Regardless of role, Fulmer will bring heat

Organization's top prospect works two scoreless innings in Tigers' Grapefruit opener

Regardless of role, Fulmer will bring heat

LAKELAND, Fla. -- Michael Fulmer's preparation for his much-anticipated first appearance in a Tigers uniform was all starter. His entrance was all reliever. The role he'll ultimately fill is still up for debate.

As the national anthem finished at Joker Marchant Stadium before Tuesday's Grapefruit League opener against the Pirates -- a 4-2 Tigers loss -- Fulmer walked across the street, warming up on the back fields at Tigertown. Matt Boyd was starting, but the pitching list included Fulmer, the Tigers' No. 1 prospect, so he relied on his normal starter's routine.

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A few innings later, the 22-year-old Fulmer ran in for the top of the fourth, facing the middle of the Pittsburgh order -- Michael Morse, Jordy Mercer and Matt Joyce -- and cranked up his fastball.

At 96 mph, the big right-hander wasn't holding back.

"Every time I take the mound, I'm always amped up," Fulmer said, "no matter who we're playing, no matter where I am. It's just kind of my mentality. Outside the lines, I'm a nice, respectful guy. Between the lines, it's game on."

Asked when the adrenaline started, Fulmer said, "Kind of when I woke up this morning."

The Tigers put Fulmer in the middle of their Spring Training clubhouse rather than in a far corner, allowing him to talk to a lot of teammates as they walk by his locker. The quiet young man from that clubhouse didn't resemble the pitcher on the mound.

Rookie Prg: Fulmer

"Young kid, first big league outing in Spring Training, first camp, wants to make an impression, wants to succeed," catcher James McCann said of Fulmer. "He's a high-intensity guy, and when he's able to harness that, he's going to be something special. When he did calm down, he was pretty good.

"To me, that was an extremely impressive outing for a young guy making basically his big league debut, as far as Spring Training goes."

Manager Brad Ausmus agreed.

"He looked strong," Ausmus said. "He's got a lot coming at you."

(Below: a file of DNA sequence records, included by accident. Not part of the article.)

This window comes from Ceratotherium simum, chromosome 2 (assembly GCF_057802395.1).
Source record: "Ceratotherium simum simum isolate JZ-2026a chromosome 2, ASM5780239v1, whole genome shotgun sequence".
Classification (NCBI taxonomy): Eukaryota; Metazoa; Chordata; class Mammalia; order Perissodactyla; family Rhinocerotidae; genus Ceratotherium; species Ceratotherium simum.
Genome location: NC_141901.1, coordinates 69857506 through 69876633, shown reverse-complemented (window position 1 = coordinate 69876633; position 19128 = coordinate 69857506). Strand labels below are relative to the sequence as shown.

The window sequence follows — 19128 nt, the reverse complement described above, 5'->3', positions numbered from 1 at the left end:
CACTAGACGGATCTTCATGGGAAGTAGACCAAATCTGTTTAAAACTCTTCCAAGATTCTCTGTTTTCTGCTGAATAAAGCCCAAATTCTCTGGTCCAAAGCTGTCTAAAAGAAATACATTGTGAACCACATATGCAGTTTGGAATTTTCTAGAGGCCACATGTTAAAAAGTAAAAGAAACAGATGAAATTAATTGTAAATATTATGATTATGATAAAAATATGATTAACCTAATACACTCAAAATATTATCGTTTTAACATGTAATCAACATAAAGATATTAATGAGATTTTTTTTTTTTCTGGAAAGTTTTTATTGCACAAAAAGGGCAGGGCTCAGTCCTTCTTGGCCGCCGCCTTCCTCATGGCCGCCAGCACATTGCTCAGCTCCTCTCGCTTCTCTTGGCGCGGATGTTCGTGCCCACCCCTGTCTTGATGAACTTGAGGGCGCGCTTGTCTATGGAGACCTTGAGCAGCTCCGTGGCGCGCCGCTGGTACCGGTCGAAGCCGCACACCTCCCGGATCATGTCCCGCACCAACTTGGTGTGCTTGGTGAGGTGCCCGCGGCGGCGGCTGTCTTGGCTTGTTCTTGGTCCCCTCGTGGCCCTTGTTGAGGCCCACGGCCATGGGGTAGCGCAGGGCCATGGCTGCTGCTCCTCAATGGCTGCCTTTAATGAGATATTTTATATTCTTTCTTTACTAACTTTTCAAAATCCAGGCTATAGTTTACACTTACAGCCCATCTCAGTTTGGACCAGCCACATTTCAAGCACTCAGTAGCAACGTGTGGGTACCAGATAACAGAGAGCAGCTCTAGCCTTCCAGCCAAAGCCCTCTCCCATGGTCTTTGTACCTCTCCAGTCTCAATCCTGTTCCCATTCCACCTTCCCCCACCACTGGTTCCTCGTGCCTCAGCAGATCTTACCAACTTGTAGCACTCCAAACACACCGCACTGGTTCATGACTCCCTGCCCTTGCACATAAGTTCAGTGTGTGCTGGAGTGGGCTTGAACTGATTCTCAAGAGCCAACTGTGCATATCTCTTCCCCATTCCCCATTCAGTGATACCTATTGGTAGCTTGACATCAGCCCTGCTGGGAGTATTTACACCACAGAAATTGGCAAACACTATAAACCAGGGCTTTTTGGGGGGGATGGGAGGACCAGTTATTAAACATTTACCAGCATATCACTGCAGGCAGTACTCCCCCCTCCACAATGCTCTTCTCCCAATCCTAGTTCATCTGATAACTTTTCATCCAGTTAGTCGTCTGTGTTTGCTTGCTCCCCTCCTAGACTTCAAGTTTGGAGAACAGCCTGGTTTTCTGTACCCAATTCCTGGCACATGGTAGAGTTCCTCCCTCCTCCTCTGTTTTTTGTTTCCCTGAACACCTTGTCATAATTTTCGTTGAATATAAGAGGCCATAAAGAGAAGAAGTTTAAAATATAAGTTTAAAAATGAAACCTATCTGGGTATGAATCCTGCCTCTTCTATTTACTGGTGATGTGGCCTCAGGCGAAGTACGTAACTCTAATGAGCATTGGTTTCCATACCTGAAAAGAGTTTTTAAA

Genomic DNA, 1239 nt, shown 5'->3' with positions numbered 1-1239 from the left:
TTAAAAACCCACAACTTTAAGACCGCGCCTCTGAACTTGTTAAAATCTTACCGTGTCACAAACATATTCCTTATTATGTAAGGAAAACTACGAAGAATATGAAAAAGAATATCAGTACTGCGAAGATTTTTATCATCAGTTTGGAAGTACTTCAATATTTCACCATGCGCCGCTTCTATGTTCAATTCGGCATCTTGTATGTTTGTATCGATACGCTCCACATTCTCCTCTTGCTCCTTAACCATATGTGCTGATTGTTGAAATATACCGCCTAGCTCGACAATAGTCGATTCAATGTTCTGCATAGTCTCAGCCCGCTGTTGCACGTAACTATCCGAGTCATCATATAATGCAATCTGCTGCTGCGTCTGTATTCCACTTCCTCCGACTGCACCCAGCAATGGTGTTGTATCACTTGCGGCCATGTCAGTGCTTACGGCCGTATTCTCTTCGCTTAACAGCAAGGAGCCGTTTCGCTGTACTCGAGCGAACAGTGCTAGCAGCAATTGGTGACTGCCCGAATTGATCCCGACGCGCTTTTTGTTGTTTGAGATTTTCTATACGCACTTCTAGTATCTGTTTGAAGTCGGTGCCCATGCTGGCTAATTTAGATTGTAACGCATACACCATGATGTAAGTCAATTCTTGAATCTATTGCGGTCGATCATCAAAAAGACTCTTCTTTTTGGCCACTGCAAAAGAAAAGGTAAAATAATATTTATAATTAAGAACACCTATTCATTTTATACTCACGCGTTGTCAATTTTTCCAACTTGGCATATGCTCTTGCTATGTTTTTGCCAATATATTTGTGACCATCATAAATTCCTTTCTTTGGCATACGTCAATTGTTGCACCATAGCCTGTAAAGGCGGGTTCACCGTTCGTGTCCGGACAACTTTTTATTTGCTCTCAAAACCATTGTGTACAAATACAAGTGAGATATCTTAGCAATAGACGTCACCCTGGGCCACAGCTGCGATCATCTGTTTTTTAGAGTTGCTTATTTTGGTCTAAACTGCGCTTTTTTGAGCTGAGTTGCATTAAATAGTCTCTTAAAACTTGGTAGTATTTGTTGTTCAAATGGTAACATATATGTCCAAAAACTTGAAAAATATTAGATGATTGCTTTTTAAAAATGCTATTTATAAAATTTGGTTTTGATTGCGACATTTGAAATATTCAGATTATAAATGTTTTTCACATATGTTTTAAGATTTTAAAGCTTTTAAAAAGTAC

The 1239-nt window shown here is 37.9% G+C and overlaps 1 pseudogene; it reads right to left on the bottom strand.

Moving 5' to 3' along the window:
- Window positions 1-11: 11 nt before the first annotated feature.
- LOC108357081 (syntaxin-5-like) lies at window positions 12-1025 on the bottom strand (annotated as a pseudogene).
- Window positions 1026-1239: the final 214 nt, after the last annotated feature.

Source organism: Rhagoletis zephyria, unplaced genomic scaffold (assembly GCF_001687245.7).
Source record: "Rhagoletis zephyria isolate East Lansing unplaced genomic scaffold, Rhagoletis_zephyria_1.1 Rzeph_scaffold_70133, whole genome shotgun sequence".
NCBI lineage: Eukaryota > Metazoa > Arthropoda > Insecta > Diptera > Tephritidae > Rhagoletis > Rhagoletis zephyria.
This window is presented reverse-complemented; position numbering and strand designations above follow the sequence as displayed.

Fulmer gave up a couple of singles and a walk in his two innings, but he held the Pirates scoreless. He had help, from a sliding stop by Miguel Cabrera at first base to a diving catch by Double-A Erie teammate Wynton Bernard in shallow center field to deny at least one run in the fifth inning.

Fulmer also had his moments when hitters couldn't touch him. He took the mound for the fourth and cranked up the fastball from 92 mph to 94 mph, then to 96 as Morse swung and missed. After Joyce singled to extend the inning, Fulmer went in reverse to Willy Garcia -- three consecutive sliders, three nasty breaks off the plate, three straight swings and misses.

"First off, the velocity of his fastball, you have to respect his fastball," McCann said. "But the big thing with the slider is it comes out of his hand looking like a fastball. And it's a late-breaking pitch. It's not something that's a gradual break."

It's the kind of mix that could translate well to a bullpen role. Barring something crazy in the fifth-starter competition, Fulmer's path to the Tigers' Opening Day roster is through that bullpen. Otherwise, he'll likely go to Triple-A Toledo to start, learn and wait.

The Tigers faced a similar decision a decade ago with Joel Zumaya, a starter his entire Minor League career before then-manager Jim Leyland picked the fireballer for his bullpen. Fulmer's a different pitcher, one without Zumaya's velocity, but with better secondary stuff due to his slider.

Fulmer says he'll do whatever helps the club. He'd have to change his warmup routine, but his work on Tuesday suggests he could help in either role.

"The biggest thing is to have fun out there," Fulmer said, "and I had a blast."

Jason Beck is a reporter for MLB.com. Read Beck's Blog, follow him on Twitter @beckjason and listen to his podcast. This story was not subject to the approval of Major League Baseball or its clubs.